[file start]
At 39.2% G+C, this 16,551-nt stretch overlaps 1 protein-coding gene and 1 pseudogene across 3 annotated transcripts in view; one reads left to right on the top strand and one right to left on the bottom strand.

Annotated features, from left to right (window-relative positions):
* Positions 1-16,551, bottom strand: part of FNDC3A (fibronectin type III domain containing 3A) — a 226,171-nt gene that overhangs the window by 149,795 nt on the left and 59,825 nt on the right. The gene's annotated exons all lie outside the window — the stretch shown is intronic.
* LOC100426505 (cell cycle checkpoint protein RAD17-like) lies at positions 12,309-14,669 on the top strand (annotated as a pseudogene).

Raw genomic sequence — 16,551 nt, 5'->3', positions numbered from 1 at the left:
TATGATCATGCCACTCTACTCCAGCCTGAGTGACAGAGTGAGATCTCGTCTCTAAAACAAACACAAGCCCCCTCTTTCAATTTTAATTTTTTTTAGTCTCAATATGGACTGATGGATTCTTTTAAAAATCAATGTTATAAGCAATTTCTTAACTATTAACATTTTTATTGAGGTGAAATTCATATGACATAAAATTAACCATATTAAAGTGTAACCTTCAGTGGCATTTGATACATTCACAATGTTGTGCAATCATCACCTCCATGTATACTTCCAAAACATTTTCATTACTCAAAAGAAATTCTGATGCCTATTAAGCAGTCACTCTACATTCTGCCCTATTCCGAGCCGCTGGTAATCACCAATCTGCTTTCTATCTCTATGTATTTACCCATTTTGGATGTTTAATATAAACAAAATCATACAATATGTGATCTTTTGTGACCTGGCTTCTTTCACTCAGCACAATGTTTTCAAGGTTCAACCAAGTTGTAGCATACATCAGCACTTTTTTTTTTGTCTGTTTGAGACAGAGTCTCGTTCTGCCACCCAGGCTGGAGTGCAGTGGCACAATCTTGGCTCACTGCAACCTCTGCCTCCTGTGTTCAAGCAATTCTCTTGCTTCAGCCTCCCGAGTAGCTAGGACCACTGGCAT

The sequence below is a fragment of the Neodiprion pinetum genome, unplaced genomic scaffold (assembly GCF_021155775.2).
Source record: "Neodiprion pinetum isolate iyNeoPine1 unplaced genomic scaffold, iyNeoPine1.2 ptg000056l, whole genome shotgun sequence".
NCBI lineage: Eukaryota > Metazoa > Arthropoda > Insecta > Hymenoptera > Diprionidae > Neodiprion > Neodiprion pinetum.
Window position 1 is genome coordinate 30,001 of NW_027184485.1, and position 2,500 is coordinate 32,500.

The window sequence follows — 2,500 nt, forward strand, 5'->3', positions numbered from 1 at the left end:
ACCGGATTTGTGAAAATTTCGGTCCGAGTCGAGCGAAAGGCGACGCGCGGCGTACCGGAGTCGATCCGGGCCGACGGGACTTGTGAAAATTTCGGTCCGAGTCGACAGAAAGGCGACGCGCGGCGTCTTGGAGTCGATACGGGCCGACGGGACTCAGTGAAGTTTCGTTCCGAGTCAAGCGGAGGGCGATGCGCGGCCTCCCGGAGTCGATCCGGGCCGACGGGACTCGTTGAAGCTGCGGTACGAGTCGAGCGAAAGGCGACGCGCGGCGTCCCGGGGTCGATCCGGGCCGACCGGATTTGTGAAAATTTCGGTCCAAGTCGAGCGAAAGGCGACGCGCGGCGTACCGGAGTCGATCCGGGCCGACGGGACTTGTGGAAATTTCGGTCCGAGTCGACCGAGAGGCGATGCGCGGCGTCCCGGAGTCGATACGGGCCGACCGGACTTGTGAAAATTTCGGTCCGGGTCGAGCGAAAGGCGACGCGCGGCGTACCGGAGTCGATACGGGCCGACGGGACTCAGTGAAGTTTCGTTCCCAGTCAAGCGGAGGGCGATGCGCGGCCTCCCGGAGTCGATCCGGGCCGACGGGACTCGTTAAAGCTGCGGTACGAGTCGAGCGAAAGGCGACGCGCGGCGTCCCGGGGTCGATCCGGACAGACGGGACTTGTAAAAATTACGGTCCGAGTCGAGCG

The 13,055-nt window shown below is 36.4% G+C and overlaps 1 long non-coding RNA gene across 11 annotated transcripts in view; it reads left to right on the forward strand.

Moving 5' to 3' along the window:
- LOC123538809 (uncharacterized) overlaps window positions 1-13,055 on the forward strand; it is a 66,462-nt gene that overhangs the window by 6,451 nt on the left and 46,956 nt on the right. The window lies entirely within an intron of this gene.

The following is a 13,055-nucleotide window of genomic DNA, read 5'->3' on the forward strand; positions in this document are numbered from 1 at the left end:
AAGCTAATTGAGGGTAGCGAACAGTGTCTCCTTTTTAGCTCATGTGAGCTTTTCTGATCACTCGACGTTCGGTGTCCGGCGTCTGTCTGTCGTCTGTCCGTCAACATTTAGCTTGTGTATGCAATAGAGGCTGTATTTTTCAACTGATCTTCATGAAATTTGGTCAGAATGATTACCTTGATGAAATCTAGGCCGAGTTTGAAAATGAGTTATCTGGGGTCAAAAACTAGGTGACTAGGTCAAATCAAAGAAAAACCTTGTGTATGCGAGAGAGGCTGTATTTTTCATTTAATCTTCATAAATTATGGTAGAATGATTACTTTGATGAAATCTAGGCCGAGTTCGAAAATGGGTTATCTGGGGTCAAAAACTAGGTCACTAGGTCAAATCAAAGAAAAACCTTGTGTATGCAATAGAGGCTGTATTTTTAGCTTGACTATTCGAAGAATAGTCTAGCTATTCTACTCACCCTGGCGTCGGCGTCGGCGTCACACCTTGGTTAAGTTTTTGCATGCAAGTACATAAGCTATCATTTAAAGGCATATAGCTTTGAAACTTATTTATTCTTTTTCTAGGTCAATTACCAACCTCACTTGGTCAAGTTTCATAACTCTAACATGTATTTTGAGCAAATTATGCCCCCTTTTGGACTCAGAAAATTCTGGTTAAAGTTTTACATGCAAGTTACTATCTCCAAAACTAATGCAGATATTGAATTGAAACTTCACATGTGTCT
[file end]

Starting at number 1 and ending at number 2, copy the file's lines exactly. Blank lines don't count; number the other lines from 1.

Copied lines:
At 39.2% G+C, this 16,551-nt stretch overlaps 1 protein-coding gene and 1 pseudogene across 3 annotated transcripts in view; one reads left to right on the top strand and one right to left on the bottom strand.

Annotated features, from left to right (window-relative positions):